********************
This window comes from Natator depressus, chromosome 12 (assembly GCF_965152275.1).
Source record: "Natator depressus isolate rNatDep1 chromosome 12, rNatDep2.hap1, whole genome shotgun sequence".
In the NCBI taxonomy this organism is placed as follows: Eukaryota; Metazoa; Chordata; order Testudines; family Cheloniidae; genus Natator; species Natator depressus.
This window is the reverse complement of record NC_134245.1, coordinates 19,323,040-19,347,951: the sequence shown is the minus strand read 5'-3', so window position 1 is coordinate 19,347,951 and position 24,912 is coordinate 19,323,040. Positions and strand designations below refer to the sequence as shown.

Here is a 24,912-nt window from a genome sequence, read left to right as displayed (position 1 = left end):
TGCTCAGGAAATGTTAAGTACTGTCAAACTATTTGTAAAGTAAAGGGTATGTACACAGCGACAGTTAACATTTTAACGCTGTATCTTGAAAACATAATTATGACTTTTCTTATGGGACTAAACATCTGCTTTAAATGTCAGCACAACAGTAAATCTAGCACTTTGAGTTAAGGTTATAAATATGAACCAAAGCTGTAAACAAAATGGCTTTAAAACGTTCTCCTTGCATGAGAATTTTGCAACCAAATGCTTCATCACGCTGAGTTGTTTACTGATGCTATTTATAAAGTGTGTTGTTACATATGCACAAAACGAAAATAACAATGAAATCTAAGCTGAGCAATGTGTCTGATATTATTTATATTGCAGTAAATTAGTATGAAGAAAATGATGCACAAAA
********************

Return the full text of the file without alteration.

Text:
This window comes from Natator depressus, chromosome 12 (assembly GCF_965152275.1).
Source record: "Natator depressus isolate rNatDep1 chromosome 12, rNatDep2.hap1, whole genome shotgun sequence".
In the NCBI taxonomy this organism is placed as follows: Eukaryota; Metazoa; Chordata; order Testudines; family Cheloniidae; genus Natator; species Natator depressus.
This window is the reverse complement of record NC_134245.1, coordinates 19,323,040-19,347,951: the sequence shown is the minus strand read 5'-3', so window position 1 is coordinate 19,347,951 and position 24,912 is coordinate 19,323,040. Positions and strand designations below refer to the sequence as shown.

Here is a 24,912-nt window from a genome sequence, read left to right as displayed (position 1 = left end):
TGCTCAGGAAATGTTAAGTACTGTCAAACTATTTGTAAAGTAAAGGGTATGTACACAGCGACAGTTAACATTTTAACGCTGTATCTTGAAAACATAATTATGACTTTTCTTATGGGACTAAACATCTGCTTTAAATGTCAGCACAACAGTAAATCTAGCACTTTGAGTTAAGGTTATAAATATGAACCAAAGCTGTAAACAAAATGGCTTTAAAACGTTCTCCTTGCATGAGAATTTTGCAACCAAATGCTTCATCACGCTGAGTTGTTTACTGATGCTATTTATAAAGTGTGTTGTTACATATGCACAAAACGAAAATAACAATGAAATCTAAGCTGAGCAATGTGTCTGATATTATTTATATTGCAGTAAATTAGTATGAAGAAAATGATGCACAAAA